Delta could have skated this, hopefully, if customer service was a higher priority and as a result it was considering social media as part of its efforts.

    Blackshaw recommends appending customer profiles with social information. Thereby they would know that while Joe Smith is not a big customer for Delta, Joe posts to three blogs and has an strong Twitter presence. So, while it’s not in their financial best interest to do anything for Joe, if he’s pissed it would make more sense to escalate the issue than if financial was the only weight used to asses the priority.

    You could easily argue that this is a no-brainer PR opportunity for Delta. They screwed the pooch, but it’s because of the misalignment of customer service with marketing, including social media and PR. Their customer service folks clearly are not empowered to do much other than follow a policy/script.

  6. amyfitch1218 says:

    Here’s what I think, and maybe I’m more sensitive this than other people since my Dad is both a Veteran and a Million Mile + Plantium flyer on Delta Airlines (so I’ve seen them pull some incredible strings): Fly each of those soldiers and their families to a Delta-serviced destination for an all-expense-paid vacation. Then, they should make an immediate company-wide directive giving military members flying with orders the same number of “free” bags as the first class flyers. But hey, what do I know?

  7. Tom Martin says:

    I’m going to play devils advocate.

    First, the math’s all wrong here… $200 a piece (at 34 soldiers in the group) is over $6,800 not $2,800 as the soldier in the video states. Second, none of us know what the military travel policy is or is not — except what the soldier in the video states. These are both important points because they go to the heart of the matter — who really screwed up here… Delta or the US Military.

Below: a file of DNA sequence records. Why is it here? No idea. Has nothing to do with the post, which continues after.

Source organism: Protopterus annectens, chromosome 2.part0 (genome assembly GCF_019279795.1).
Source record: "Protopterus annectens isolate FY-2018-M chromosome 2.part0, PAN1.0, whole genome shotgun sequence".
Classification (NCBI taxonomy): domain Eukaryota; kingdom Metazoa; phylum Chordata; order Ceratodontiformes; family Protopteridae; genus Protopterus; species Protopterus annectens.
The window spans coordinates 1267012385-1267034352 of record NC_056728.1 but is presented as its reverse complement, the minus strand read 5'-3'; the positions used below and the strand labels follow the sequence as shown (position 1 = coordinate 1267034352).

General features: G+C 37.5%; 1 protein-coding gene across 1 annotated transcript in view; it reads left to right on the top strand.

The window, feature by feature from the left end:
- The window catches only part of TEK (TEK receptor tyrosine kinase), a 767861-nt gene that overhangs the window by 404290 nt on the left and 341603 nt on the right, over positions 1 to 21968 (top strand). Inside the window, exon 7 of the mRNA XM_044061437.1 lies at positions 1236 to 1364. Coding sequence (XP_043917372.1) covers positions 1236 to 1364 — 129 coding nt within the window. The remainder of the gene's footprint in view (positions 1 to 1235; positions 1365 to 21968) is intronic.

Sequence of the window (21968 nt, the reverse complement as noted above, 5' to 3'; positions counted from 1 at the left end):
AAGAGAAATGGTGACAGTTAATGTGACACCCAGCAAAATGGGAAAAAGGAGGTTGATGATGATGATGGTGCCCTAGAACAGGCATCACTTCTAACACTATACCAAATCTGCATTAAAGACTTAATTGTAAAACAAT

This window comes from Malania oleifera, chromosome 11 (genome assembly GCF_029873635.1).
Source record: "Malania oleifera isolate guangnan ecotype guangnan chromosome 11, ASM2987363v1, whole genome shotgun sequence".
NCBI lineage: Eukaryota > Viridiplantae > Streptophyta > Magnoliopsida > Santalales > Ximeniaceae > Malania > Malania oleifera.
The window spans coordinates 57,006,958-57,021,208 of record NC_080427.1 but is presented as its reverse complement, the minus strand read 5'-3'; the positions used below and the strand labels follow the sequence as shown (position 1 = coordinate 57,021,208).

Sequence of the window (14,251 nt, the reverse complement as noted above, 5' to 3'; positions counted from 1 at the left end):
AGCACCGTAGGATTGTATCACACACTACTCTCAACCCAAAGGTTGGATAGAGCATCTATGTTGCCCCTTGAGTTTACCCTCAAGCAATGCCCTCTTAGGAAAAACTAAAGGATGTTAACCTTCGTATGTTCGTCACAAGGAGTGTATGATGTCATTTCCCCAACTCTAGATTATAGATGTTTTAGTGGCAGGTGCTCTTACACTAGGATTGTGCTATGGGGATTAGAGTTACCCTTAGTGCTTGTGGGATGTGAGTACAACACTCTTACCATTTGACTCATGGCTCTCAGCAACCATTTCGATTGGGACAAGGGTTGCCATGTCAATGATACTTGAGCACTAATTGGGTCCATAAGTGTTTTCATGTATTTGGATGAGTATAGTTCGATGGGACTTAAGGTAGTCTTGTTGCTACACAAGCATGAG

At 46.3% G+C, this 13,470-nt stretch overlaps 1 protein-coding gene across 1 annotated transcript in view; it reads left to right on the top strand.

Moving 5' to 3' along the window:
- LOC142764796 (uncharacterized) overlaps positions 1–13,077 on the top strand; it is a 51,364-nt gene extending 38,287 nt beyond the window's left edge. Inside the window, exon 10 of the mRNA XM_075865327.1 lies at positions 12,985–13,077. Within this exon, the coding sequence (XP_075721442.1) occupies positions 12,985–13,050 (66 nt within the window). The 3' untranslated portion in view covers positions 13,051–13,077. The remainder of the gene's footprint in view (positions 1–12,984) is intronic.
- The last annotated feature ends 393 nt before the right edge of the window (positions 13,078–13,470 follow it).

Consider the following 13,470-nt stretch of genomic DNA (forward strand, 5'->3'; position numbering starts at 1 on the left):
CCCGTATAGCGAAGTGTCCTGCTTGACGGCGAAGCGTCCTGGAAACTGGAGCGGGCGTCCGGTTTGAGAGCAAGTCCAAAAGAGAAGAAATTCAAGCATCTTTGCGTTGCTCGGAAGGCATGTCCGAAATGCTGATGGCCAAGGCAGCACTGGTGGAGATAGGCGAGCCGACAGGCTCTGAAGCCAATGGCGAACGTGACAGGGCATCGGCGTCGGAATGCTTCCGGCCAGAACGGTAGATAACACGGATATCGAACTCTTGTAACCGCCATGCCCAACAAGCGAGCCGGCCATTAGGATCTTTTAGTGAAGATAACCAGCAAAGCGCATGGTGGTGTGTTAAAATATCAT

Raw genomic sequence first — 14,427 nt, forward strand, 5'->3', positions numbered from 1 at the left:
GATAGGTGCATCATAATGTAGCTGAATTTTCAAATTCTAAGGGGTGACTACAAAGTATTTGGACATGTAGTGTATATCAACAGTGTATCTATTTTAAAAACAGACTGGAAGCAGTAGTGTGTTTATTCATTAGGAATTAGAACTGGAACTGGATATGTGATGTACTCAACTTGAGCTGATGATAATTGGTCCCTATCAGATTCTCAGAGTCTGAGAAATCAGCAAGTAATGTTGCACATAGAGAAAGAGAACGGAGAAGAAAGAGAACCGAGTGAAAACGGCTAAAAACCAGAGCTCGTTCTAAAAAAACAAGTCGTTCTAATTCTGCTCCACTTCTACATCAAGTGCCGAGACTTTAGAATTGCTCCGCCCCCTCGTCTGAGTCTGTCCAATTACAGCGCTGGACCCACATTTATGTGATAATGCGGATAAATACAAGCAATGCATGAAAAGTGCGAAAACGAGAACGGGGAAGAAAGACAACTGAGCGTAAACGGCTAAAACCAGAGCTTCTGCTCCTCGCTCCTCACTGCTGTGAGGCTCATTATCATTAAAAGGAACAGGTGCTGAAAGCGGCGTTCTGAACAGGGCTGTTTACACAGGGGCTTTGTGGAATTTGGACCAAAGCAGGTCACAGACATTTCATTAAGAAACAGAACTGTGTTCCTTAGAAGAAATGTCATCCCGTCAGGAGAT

Delta has quickly responded, though interestingly, they do not specifically post the military contract/language the soldiers reference — which if Delta is correct in it’s stance (we say soldiers can have 3 not 4 bags in coach) — would seem to be a no brainer PR move. It would immediately place the blame for the situation on the US Military Command as opposed to Delta and one of its employees.

    So I think Steve’s right – what we have here is a miscommunication. A miscommunication that is now emotionally charged because the consumers in question were soldiers returning from war. Further, they sought to amp up the emotion by claiming the fourth bag contained the weapons they used to defend themselves and Afgan citizens. That’s not entirely true. They had 4 bags… only one was charged. The soldiers elected to say that the bag containing their weapons was the “charged” bag, but Delta could just as easily claim it was any of their other bags. The soldiers surely planned to add the element of emotion by citing the weapons bag. Smart ploy on their part no doubt… but let’s see it for what it is — an emotional ploy not necessarily a pure fact.

    So that means, the question is, who is responsible for the miscommunication. Was it the military command or Delta? That answer is important. If the military screwed it up, then the US Gov’t should be repaying those soldiers not Delta. Let me be clear, if the policy was communicated to those soldiers that they could bring 4 bags, then someone ought to be a) clarifying that for future soldiers and b) making sure those soldiers that payed get their money back with interest is there is any significant delay.

    And if it was Delta, then they should probably make those soldiers whole AND maybe a little something extra for the inconvenience – if for no other reason than it’s a smart business decision. But to say that Delta should make huge donations on to the military oriented non-profits or fly those soldiers and their families to some far away destination at Delta’s expense is a bit out of bounds IMO.